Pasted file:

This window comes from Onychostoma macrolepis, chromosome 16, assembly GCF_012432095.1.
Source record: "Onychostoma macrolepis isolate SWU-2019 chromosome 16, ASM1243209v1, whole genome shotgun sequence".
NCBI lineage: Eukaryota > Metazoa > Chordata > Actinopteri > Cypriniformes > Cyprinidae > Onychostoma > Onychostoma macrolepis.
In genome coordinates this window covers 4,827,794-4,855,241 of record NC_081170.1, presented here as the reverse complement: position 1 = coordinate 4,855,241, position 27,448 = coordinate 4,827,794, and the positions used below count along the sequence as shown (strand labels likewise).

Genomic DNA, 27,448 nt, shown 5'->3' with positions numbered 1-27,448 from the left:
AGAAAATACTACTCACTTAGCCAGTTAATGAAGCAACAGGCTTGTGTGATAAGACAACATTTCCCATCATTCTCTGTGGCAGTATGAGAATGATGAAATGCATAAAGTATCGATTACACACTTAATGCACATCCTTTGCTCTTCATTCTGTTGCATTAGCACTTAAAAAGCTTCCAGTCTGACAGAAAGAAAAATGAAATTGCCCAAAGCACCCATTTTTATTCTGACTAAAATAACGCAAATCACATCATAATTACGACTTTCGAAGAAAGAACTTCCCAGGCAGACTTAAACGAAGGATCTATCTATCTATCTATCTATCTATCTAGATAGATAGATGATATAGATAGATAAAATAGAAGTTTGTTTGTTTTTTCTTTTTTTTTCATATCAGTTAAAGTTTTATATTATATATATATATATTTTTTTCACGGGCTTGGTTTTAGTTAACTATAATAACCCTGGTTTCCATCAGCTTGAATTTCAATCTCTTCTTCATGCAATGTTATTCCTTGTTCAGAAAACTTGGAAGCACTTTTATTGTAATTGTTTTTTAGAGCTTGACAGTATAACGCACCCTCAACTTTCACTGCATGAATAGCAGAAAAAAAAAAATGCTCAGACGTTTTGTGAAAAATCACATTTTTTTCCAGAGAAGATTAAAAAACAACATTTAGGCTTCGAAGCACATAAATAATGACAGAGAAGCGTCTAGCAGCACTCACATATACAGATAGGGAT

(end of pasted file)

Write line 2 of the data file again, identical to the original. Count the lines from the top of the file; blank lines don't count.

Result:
Source record: "Onychostoma macrolepis isolate SWU-2019 chromosome 16, ASM1243209v1, whole genome shotgun sequence".